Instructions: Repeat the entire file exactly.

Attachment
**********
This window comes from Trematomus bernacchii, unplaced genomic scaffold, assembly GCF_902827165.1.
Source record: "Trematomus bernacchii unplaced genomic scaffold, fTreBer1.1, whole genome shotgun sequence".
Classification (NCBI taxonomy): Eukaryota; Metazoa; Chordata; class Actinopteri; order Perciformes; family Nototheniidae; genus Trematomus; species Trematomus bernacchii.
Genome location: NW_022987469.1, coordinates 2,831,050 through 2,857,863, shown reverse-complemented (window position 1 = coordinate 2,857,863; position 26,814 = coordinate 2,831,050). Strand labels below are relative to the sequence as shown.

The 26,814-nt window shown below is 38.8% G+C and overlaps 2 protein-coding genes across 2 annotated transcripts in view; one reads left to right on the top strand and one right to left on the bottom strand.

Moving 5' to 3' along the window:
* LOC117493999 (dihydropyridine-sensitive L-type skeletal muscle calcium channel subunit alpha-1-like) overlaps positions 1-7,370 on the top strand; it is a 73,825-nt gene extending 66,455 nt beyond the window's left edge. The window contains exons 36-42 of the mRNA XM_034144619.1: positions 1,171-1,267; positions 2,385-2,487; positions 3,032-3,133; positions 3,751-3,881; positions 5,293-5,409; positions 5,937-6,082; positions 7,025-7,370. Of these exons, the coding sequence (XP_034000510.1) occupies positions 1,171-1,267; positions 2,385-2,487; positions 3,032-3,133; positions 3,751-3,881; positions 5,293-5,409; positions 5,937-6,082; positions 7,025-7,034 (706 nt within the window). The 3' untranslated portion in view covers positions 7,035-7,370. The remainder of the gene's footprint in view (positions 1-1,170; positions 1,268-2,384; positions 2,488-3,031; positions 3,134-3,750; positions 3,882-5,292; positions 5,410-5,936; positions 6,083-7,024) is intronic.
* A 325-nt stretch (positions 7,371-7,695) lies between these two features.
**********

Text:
This window comes from Trematomus bernacchii, unplaced genomic scaffold, assembly GCF_902827165.1.
Source record: "Trematomus bernacchii unplaced genomic scaffold, fTreBer1.1, whole genome shotgun sequence".
Classification (NCBI taxonomy): Eukaryota; Metazoa; Chordata; class Actinopteri; order Perciformes; family Nototheniidae; genus Trematomus; species Trematomus bernacchii.
Genome location: NW_022987469.1, coordinates 2,831,050 through 2,857,863, shown reverse-complemented (window position 1 = coordinate 2,857,863; position 26,814 = coordinate 2,831,050). Strand labels below are relative to the sequence as shown.

The 26,814-nt window shown below is 38.8% G+C and overlaps 2 protein-coding genes across 2 annotated transcripts in view; one reads left to right on the top strand and one right to left on the bottom strand.

Moving 5' to 3' along the window:
* LOC117493999 (dihydropyridine-sensitive L-type skeletal muscle calcium channel subunit alpha-1-like) overlaps positions 1-7,370 on the top strand; it is a 73,825-nt gene extending 66,455 nt beyond the window's left edge. The window contains exons 36-42 of the mRNA XM_034144619.1: positions 1,171-1,267; positions 2,385-2,487; positions 3,032-3,133; positions 3,751-3,881; positions 5,293-5,409; positions 5,937-6,082; positions 7,025-7,370. Of these exons, the coding sequence (XP_034000510.1) occupies positions 1,171-1,267; positions 2,385-2,487; positions 3,032-3,133; positions 3,751-3,881; positions 5,293-5,409; positions 5,937-6,082; positions 7,025-7,034 (706 nt within the window). The 3' untranslated portion in view covers positions 7,035-7,370. The remainder of the gene's footprint in view (positions 1-1,170; positions 1,268-2,384; positions 2,488-3,031; positions 3,134-3,750; positions 3,882-5,292; positions 5,410-5,936; positions 6,083-7,024) is intronic.
* A 325-nt stretch (positions 7,371-7,695) lies between these two features.